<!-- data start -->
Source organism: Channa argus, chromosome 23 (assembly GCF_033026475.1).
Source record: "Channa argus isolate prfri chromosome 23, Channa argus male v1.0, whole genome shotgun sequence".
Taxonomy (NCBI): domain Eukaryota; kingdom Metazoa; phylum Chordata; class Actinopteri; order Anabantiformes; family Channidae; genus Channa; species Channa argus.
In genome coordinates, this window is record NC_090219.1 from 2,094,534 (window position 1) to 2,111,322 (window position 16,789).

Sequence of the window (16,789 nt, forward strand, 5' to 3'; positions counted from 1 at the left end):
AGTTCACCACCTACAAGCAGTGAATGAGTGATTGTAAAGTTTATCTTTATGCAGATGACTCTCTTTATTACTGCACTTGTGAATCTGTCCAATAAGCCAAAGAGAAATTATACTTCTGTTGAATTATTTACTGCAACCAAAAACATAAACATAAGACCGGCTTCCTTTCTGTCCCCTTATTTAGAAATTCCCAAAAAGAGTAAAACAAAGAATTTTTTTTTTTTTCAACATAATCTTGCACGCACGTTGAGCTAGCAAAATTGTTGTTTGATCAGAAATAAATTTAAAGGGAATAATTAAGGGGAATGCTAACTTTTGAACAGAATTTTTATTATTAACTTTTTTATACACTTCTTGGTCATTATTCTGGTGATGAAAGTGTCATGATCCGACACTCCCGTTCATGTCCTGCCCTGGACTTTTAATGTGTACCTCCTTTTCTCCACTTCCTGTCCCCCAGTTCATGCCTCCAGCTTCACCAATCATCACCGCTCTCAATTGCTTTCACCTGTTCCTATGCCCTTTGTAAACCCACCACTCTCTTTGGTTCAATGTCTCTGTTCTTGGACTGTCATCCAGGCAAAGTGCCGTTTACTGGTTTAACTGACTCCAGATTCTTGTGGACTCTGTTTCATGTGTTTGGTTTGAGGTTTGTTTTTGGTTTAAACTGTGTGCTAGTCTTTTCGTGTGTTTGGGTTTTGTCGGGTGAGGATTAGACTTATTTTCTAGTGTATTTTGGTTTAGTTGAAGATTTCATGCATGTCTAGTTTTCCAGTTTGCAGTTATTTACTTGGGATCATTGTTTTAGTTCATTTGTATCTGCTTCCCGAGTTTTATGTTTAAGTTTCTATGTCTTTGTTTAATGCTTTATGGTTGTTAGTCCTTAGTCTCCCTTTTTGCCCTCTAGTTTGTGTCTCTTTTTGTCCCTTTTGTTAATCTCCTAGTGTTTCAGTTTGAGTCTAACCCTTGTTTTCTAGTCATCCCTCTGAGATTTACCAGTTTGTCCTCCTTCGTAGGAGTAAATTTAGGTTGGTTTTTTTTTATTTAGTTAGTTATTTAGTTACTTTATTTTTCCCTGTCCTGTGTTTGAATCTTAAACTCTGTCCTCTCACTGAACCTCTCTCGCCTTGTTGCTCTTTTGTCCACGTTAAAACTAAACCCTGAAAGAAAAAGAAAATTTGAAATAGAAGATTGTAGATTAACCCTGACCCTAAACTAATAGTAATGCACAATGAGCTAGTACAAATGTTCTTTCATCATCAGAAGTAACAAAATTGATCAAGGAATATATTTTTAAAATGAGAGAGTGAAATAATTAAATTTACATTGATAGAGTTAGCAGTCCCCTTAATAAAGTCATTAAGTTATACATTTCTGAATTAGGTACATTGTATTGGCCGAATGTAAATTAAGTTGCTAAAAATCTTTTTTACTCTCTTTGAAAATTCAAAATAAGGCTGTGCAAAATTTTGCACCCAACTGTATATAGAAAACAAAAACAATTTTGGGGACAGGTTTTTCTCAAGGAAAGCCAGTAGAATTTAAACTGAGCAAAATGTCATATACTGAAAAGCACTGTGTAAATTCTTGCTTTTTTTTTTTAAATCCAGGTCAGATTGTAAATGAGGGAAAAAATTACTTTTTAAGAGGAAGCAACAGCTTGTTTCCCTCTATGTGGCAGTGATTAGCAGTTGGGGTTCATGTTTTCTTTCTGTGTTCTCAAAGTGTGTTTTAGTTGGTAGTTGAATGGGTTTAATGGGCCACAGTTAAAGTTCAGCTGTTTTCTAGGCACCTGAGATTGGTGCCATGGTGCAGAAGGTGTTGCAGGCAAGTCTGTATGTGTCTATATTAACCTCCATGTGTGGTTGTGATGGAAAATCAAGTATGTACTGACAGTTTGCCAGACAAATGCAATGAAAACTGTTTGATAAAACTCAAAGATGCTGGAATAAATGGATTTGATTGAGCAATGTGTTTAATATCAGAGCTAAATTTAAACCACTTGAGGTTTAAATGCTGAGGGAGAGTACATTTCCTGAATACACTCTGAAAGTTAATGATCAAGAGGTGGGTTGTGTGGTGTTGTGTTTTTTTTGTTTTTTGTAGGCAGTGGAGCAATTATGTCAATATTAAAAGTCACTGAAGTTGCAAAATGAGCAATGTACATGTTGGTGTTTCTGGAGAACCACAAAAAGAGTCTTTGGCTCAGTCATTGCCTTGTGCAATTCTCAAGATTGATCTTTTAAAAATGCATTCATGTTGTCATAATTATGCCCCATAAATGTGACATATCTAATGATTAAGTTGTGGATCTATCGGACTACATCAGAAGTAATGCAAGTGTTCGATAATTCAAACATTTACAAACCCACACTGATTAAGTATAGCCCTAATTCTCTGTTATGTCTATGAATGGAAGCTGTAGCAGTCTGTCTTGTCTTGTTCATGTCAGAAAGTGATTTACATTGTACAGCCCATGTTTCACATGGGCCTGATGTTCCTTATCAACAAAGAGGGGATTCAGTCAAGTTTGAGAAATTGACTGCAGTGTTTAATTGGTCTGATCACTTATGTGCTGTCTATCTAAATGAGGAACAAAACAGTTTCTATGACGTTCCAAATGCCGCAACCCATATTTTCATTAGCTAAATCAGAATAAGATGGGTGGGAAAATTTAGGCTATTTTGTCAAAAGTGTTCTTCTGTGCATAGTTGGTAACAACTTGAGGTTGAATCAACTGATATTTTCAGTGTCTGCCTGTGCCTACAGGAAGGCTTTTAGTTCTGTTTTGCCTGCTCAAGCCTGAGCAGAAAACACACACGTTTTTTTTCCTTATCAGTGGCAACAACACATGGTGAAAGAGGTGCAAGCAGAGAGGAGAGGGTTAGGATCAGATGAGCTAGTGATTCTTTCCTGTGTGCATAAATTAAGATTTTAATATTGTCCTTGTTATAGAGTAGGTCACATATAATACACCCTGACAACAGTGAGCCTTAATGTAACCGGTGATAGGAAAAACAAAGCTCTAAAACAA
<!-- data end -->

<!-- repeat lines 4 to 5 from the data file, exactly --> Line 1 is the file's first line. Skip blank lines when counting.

In genome coordinates, this window is record NC_090219.1 from 2,094,534 (window position 1) to 2,111,322 (window position 16,789).

Sequence of the window (16,789 nt, forward strand, 5' to 3'; positions counted from 1 at the left end):